By Guy Page
Does H.83, banning female genital cutting of minors, violate the spirit of Proposal 5, the constitutional right to unlimited reproductive autonomy?
The proposed Senate amendment to H.83 will be taken up on the floor of the House on Wednesday, right before debate and possible override of Gov. Scott’s veto of the minimum wage bill.
H.83 states that “no person shall knowingly circumcise, excise, or infibulate the whole or any part of the labia majora or labia minora or clitoris of another person who has not attained 18 years of age,” except in cases of medical necessity. “That the procedure is required as a matter of custom or ritual” or that the patient, parent or guardian gave consent is not a defense. It is sponsored by Rep. Dr. George Till (D-Underhill) and 27 other lawmakers, all Democrats or Progressives.
By apparent contrast, Proposal 5, the Constitutional amendment approved by both House and Senate, states “that an individual’s right to personal reproductive autonomy is central to the liberty and dignity to determine one’s own life course and shall not be denied or infringed unless justified by a compelling State interest achieved by the least restrictive means.”
If Prop 5 is passed in the next biennium by both House and Senate and then by a majority of voters at a statewide referendum in November 2022, supporters of genital mutilation (mostly from third world countries) could very well argue that removal of the clitoris is an act of “personal reproductive autonomy” because it is intended to promote sexual loyalty of a wife to her husband.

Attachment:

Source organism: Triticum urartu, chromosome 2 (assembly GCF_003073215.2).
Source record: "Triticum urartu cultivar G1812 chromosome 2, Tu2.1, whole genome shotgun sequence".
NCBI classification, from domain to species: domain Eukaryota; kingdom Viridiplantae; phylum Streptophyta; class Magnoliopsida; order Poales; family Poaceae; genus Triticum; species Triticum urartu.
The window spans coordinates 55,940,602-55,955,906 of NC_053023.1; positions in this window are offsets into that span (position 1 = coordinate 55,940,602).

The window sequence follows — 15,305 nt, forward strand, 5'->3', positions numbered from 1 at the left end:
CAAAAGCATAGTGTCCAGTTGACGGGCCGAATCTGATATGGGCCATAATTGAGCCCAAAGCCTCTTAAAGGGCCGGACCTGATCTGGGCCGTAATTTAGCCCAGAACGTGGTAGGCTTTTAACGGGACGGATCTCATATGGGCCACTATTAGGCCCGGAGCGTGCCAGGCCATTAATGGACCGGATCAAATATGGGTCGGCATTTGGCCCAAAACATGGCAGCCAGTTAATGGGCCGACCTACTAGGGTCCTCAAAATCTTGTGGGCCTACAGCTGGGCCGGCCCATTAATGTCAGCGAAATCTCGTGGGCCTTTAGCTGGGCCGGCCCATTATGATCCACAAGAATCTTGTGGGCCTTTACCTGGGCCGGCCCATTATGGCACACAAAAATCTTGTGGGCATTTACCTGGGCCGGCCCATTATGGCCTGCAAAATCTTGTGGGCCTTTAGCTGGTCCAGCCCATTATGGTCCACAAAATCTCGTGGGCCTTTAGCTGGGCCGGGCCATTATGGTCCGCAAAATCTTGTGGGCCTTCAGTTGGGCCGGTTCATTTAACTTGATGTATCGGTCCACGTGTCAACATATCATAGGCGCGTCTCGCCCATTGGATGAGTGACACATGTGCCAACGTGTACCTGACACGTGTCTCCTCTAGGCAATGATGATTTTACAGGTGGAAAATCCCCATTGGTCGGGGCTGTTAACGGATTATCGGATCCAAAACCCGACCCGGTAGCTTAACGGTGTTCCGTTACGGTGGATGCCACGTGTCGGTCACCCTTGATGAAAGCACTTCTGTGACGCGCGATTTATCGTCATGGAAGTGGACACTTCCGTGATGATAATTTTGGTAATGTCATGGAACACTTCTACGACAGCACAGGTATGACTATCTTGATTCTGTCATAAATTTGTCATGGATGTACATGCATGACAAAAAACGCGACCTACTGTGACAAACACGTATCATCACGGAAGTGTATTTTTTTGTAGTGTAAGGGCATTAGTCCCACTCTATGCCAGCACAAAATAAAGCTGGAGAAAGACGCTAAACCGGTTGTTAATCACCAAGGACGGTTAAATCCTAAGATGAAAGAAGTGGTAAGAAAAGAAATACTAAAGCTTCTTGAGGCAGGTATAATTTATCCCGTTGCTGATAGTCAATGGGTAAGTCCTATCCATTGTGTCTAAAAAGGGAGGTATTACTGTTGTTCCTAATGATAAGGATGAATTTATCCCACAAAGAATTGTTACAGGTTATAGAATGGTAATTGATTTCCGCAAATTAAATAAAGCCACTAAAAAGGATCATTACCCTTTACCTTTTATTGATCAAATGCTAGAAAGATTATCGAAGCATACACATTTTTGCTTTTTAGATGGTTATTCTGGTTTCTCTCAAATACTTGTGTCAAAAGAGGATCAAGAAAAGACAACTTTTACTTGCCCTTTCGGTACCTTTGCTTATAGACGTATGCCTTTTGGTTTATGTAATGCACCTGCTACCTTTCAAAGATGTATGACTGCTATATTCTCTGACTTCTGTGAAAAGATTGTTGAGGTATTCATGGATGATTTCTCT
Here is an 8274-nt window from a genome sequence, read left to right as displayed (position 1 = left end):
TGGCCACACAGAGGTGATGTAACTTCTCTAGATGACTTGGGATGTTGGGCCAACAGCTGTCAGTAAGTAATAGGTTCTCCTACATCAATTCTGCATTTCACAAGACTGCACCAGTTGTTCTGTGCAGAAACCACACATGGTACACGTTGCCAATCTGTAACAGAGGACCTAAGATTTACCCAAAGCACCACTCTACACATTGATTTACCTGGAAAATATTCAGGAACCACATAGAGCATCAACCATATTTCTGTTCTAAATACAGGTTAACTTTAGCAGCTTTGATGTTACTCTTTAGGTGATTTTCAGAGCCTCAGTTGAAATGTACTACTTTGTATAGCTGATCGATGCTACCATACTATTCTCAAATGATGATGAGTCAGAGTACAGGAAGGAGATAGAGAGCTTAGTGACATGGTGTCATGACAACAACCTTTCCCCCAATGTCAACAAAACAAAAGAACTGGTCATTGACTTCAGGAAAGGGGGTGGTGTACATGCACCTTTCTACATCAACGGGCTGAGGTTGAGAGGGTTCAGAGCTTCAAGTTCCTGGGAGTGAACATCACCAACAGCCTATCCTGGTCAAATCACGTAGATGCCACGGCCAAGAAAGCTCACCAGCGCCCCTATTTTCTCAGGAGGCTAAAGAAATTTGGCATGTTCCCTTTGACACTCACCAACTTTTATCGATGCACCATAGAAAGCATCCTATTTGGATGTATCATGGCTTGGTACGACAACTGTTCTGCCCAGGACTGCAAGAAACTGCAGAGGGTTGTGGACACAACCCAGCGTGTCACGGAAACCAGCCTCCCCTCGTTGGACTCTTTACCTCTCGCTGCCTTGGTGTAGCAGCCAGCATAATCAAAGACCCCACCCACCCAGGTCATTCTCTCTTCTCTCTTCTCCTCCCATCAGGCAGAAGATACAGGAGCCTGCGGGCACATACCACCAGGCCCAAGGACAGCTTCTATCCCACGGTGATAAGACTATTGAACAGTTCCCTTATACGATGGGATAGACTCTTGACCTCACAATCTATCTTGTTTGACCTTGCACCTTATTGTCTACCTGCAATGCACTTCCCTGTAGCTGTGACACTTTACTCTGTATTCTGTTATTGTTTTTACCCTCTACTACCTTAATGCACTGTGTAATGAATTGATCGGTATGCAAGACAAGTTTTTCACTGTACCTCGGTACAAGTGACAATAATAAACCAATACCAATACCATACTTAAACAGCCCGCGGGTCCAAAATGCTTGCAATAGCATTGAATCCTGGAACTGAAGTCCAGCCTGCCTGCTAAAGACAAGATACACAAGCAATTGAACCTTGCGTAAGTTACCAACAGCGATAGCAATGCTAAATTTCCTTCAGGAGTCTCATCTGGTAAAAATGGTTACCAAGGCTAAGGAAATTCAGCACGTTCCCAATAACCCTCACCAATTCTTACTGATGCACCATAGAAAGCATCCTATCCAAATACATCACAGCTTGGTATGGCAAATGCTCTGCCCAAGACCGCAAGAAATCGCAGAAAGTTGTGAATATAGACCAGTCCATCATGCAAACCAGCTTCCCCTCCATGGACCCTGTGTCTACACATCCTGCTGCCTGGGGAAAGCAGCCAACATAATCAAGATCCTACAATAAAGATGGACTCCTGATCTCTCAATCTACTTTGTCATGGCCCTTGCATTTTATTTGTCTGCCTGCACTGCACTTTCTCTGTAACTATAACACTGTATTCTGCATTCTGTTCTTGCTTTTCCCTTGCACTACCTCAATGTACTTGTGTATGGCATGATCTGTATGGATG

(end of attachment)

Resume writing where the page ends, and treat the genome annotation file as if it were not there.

To be clear — no one in the Vermont State House is speaking in favor of genital mutilation, especially when forced on a minor by her parents. Supporters of both Prop 5 and H.83 might well say that H.83 limits reproductive autonomy because genital mutilation reduces female sexual pleasure and in some circumstances amounts to one or more persons controlling what a woman does with her body. But what if the patient consents? Isn’t the point of Prop 5 to give “personal reproductive autonomy” to individuals, regardless of how much others abhor the act?
“My body — my choice?” Ultimately, the courts will decide whether genital mutilation would be protected under the proposed Constitutional amendment.
Read more of Guy Page’s reports.